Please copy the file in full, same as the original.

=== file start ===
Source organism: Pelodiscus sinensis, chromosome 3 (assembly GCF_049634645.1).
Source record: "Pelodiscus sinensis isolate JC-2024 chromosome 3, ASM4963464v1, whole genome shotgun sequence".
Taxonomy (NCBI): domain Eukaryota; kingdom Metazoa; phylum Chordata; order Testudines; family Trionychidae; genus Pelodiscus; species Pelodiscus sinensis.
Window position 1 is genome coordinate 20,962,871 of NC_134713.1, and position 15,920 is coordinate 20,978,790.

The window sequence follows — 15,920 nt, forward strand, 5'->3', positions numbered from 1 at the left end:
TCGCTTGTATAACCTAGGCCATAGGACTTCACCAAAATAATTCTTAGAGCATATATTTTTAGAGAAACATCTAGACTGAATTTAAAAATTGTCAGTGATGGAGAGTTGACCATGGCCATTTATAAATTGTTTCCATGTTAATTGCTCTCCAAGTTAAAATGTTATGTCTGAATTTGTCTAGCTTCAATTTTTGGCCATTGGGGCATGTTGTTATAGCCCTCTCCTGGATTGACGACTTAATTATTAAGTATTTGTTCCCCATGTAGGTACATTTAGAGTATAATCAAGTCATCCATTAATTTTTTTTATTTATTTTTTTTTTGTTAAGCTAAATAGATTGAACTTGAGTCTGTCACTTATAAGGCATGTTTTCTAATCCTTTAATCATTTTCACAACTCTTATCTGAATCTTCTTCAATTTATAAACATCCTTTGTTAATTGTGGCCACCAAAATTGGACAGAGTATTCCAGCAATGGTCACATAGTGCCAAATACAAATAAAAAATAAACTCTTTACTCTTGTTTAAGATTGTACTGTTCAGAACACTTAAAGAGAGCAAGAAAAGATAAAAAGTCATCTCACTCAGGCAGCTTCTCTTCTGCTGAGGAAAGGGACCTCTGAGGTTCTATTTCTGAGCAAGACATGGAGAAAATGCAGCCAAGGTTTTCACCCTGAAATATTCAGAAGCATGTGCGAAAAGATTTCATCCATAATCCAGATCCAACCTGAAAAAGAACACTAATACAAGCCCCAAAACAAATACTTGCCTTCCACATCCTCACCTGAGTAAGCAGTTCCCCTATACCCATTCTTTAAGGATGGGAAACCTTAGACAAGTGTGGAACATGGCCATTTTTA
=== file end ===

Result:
Source organism: Pelodiscus sinensis, chromosome 3 (assembly GCF_049634645.1).
Source record: "Pelodiscus sinensis isolate JC-2024 chromosome 3, ASM4963464v1, whole genome shotgun sequence".
Taxonomy (NCBI): domain Eukaryota; kingdom Metazoa; phylum Chordata; order Testudines; family Trionychidae; genus Pelodiscus; species Pelodiscus sinensis.
Window position 1 is genome coordinate 20,962,871 of NC_134713.1, and position 15,920 is coordinate 20,978,790.

The window sequence follows — 15,920 nt, forward strand, 5'->3', positions numbered from 1 at the left end:
TCGCTTGTATAACCTAGGCCATAGGACTTCACCAAAATAATTCTTAGAGCATATATTTTTAGAGAAACATCTAGACTGAATTTAAAAATTGTCAGTGATGGAGAGTTGACCATGGCCATTTATAAATTGTTTCCATGTTAATTGCTCTCCAAGTTAAAATGTTATGTCTGAATTTGTCTAGCTTCAATTTTTGGCCATTGGGGCATGTTGTTATAGCCCTCTCCTGGATTGACGACTTAATTATTAAGTATTTGTTCCCCATGTAGGTACATTTAGAGTATAATCAAGTCATCCATTAATTTTTTTTATTTATTTTTTTTTTGTTAAGCTAAATAGATTGAACTTGAGTCTGTCACTTATAAGGCATGTTTTCTAATCCTTTAATCATTTTCACAACTCTTATCTGAATCTTCTTCAATTTATAAACATCCTTTGTTAATTGTGGCCACCAAAATTGGACAGAGTATTCCAGCAATGGTCACATAGTGCCAAATACAAATAAAAAATAAACTCTTTACTCTTGTTTAAGATTGTACTGTTCAGAACACTTAAAGAGAGCAAGAAAAGATAAAAAGTCATCTCACTCAGGCAGCTTCTCTTCTGCTGAGGAAAGGGACCTCTGAGGTTCTATTTCTGAGCAAGACATGGAGAAAATGCAGCCAAGGTTTTCACCCTGAAATATTCAGAAGCATGTGCGAAAAGATTTCATCCATAATCCAGATCCAACCTGAAAAAGAACACTAATACAAGCCCCAAAACAAATACTTGCCTTCCACATCCTCACCTGAGTAAGCAGTTCCCCTATACCCATTCTTTAAGGATGGGAAACCTTAGACAAGTGTGGAACATGGCCATTTTTA